Monday, April 7, 2008

Yeah, We've Heard of the "C" Word...

McCain Media ManCrush Watch:

I just want to point out--this kind of thing gives the DC Media Mavens the twitches. As in, they start twitching because they love this man so much. Every single one of them wants to use this word--they want to use it to put uppity women in their place. And McCain? McCain just flips out and does it! How cool is that>

Book: McCain temper boiled over in '92 tirade, called wife a 'cunt'
Nick Juliano / Published: Monday April 7, 2008

John McCain's temper is well documented. He's called opponents and colleagues "shitheads," "assholes" and in at least one case "a fucking jerk."

But a new book on the presumptive Republican nominee will air perhaps the most shocking angry exchange to date.

The Real McCain by Cliff Schecter, which will arrive in bookstores next month, reports an angry exchange between McCain and his wife that happened in full view of aides and reporters during a 1992 campaign stop. An advance copy of the book was obtained by RAW STORY.

Three reporters from Arizona, on the condition of anonymity, also let me in on another incident involving McCain's intemperateness. In his 1992 Senate bid, McCain was joined on the campaign trail by his wife, Cindy, as well as campaign aide Doug Cole and consultant Wes Gullett. At one point, Cindy playfully twirled McCain's hair and said, "You're getting a little thin up there." McCain's face reddened, and he responded, "At least I don't plaster on the makeup like a trollop, you cunt." McCain's excuse was that it had been a long day. If elected president of the United States, McCain would have many long days.

The man who was known as "McNasty" in high school has erupted in foul-languaged tirades at political foes and congressional colleagues more-or-less throughout his career, and his quickness to anger has been an issue on the presidential campaign trail as evidence of his fury has surfaced.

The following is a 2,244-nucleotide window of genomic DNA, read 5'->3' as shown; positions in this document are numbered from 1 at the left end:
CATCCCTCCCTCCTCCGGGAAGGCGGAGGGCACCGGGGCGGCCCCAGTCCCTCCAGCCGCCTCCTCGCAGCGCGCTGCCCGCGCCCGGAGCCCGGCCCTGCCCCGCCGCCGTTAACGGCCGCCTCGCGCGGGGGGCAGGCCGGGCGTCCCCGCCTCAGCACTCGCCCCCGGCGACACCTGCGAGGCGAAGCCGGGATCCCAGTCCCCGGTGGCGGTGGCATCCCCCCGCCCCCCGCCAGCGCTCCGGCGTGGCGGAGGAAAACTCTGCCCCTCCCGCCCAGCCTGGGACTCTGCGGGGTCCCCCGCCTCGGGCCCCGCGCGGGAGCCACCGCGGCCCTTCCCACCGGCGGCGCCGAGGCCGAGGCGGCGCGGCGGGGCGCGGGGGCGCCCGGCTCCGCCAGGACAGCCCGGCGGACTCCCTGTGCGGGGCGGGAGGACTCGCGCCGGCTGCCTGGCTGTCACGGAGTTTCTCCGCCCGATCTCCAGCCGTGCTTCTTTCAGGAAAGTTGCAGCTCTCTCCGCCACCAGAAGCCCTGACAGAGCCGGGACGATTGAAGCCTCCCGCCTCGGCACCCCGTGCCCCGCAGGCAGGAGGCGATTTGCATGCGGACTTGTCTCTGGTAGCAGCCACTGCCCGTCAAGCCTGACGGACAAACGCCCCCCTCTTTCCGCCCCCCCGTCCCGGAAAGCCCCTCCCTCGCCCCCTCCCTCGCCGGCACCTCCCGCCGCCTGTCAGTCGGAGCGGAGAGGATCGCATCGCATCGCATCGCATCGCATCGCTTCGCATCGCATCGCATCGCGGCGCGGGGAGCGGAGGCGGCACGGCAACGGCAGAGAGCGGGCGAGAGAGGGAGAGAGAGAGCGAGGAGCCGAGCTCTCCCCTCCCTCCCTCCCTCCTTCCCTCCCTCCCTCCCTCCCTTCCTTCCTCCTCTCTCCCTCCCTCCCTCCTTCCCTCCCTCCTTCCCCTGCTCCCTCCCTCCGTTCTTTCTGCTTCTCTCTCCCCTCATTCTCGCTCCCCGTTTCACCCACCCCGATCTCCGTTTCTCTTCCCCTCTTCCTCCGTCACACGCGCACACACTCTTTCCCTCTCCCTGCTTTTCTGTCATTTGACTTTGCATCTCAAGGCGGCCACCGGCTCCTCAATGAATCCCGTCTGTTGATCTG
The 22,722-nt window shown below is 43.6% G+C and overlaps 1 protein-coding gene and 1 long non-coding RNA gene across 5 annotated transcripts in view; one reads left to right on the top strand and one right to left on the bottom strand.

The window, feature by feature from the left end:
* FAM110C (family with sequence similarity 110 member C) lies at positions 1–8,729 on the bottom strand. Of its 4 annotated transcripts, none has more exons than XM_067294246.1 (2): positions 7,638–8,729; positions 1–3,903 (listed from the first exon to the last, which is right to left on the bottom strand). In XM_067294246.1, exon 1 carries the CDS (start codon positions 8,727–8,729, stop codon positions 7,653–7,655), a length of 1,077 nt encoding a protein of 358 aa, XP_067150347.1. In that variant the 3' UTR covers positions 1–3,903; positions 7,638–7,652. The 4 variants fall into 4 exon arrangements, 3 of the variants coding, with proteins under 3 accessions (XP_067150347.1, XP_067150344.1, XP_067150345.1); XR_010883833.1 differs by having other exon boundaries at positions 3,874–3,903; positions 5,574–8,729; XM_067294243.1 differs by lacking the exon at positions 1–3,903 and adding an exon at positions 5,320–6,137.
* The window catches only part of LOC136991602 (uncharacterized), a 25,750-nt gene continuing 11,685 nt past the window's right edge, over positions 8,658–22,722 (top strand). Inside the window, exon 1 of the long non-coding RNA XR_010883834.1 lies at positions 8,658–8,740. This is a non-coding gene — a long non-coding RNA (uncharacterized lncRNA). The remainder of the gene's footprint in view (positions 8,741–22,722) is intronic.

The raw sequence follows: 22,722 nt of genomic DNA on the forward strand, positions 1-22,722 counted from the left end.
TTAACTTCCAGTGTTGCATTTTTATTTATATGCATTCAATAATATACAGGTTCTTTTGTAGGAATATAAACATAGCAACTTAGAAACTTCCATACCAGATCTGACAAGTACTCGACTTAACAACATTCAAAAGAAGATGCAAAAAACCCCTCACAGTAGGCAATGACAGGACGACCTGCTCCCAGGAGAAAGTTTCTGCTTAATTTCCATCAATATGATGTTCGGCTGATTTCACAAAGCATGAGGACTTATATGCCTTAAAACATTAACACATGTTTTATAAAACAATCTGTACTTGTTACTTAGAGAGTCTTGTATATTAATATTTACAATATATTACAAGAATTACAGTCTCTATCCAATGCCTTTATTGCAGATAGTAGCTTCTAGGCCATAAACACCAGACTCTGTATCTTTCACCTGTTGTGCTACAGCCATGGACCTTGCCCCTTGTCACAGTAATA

As Schecter notes, McCain's rage is not limited to the political spectrum, and even his family cannot be spared the brute force of his anger.

Schecter, who also blogs at The Agonist, said in an interview the anecdote is "an early example of his uncontrollable temper." In the book he outlines several other examples of McCain losing his cool and raises the question of how that would affect a McCain presidency.

What should voters make of this pattern? In February 2008 Tim Russert succinctly described McCain on MSNBC's Morning Joe. A devilish grin spread from ear to ear as Russert, no McCain hater, leaned forward and spoke in a whisper, "He likes to fight." Russert got it right. But the big question isn't whether McCain likes to fight: it's who, when, and how.

The exchange between McCain and his wife was not reported anywhere when it happened, Schecter said (a LexisNexis database search confirms this). In 1992, McCain's mention in the national media revolved mostly around his involvement in the Keating Five scandal, and only local reporters closely followed his re-election bid.

McCain is well known for his rapport with the national media covering his presidential bid (he's jokingly referred to the press as "my base"), but Schecter said this incident was buried not out of fealty to the Arizona senator. Rather, it was uneasiness about how to get such a coarse exchange into a family newspaper, and he didn't fault the local press for not covering the incident.

Nothing new here--just a friendly, steaming handful of Republican family values.

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